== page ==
Honoring the Honor Code

By Middlebury Campus

With the review of the College’s Honor Code, which this year includes the Community Forum held this past Monday, March 11 and the forthcoming creation of the Honor Code Student Committee, it is important to take time to assess the effectiveness of the code itself, both in theory and in practice. As noted in the preamble to the Constitution of the Undergraduate Honor System, Middlebury students form a “community of individuals that values academic integrity as a way of life” and thus are deemed capable of holding themselves and their peers accountable to the Honor Code’s high standards intended to prevent cheating. Unfortunately, the admirable ambitions of the Honor Code do not always translate into its adherence in the classroom.

In practice, the self-proctoring of exams by students appears to be problematic; while a majority of students may not explicitly cheat in this context, an overarching attitude exists that facilitates the ability of some students to get away with cheating with little fear of repercussion. In a community of individuals supposedly committed to honoring academic integrity, why do students fail to report incidents of cheating? The most apparent explanation is that under the current system, there is little incentive to hold others accountable.

A variety of factors account for this lack of enforcement. Reporting an incident of cheating can be a traumatic experience for both the accused and accuser. As each student has a right to hear all charges being brought against him or herself, those who report cheating must confront the accused, face-to-face in the hearing overseen by the Academic Judicial Board. Given the close-knit nature of the Middlebury community, it is understandable why students may feel uncomfortable bringing up charges against a fellow student, likely a friend or acquaintance. Thus, while the small community feel of the College is supposed to strengthen adherence to the Honor Code, it acts as a double-edged sword. Additionally, though students who are accused of cheating face extremely high costs (including possible expulsion if found guilty), those who report cheating receive little benefit from doing so besides the moral satisfaction of maintaining the College’s academic integrity. Given this imbalance, students have little motivation to report incidents of cheating among their peers.

Students, faculty and administrators should consider different methods of addressing this issue as they review the Honor Code. First, the Honor Code itself should be highlighted more prominently throughout students’ entire academic careers here, rather than just mentioned during first-year orientation and at the beginning of the semester in some classes. Second, serious thought should be given to reforming the process through which students report cheating; students should not be dissuaded from doing so for fear of an overly stressful experience. Finally, though testing methods differ across various academic departments, simple changes may be implemented in all courses to help decrease the probability of cheating. Requiring students to place all electronic devices at the front of the room before the exam begins, for example, may force students to think more seriously about their actions and dissuade them from cheating.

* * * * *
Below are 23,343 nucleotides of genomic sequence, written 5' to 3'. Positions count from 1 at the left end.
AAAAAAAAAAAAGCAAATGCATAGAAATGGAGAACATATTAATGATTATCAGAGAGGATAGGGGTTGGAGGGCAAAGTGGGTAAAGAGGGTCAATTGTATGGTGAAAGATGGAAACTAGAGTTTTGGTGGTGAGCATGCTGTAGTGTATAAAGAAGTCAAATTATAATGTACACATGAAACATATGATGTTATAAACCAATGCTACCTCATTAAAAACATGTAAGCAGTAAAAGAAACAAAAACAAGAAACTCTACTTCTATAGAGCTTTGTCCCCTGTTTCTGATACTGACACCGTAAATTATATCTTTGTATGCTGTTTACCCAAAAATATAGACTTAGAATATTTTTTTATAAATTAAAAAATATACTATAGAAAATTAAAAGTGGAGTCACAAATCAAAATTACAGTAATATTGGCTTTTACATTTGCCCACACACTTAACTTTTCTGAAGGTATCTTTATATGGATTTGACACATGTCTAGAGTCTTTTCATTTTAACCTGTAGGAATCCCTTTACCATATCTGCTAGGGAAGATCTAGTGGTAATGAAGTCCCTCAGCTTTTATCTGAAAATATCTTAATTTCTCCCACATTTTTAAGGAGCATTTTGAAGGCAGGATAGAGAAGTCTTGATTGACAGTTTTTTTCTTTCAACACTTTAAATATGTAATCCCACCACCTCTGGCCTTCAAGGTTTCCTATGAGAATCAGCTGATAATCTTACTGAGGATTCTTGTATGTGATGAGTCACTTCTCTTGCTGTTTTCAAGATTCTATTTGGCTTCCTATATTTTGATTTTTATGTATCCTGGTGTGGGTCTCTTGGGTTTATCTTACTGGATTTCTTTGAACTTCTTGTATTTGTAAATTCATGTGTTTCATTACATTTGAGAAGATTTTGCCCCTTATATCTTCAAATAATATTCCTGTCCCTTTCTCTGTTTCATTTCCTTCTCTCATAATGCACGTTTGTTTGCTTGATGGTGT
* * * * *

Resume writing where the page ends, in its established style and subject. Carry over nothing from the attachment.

We are not advocating for changes to the Honor Code that promote a classroom environment in which students feel they must police their peers. Students’ ability to self-proctor their exams is a key feature of our academic life here, and one of which we are proud. Similarly, it is impractical and unfair to require professors to babysit students in long exams. What must change, however, is the general attitude embedded within the student culture that maintains that cheating is okay, or, at minimum, is “not my problem.” Students must understand that they implicitly endorse cheating by not taking a stand against it; each time cheating occurs and each time it goes unreported, the academic integrity of the College as an educational institution is compromised. Though the Honor Code explicitly states that any member of the College community who is “aware of a case of academic dishonesty is morally obligated to report it to the professor or the Judicial Affairs Officer,” this language is fairly ambiguous and offers no mechanism for enforcement. In an academic environment of trust and mutual respect, the moral obligation of students to not cheat in the first place must be as strong as the moral obligation of others to report violations of the Honor Code.

Undoubtedly, our reactions to the Honor Code directly reflect our views of cheating. Is cheating really that big of a deal? The answer is yes. Though students face a variety of external pressures to achieve a certain GPA, we ourselves have the power to make the right decisions each time we step into an exam or submit an assignment. Though some may view the act of cheating as a personal choice, it has implications on the entire college community. While looking over someone’s shoulder during an exam may positively impact your grade one time, it negatively impacts the academic experience of others around you and diminishes the College’s academic standing. In reality, the true value of the Honor Code is as good as our respect for it, and we can do better than the status quo.

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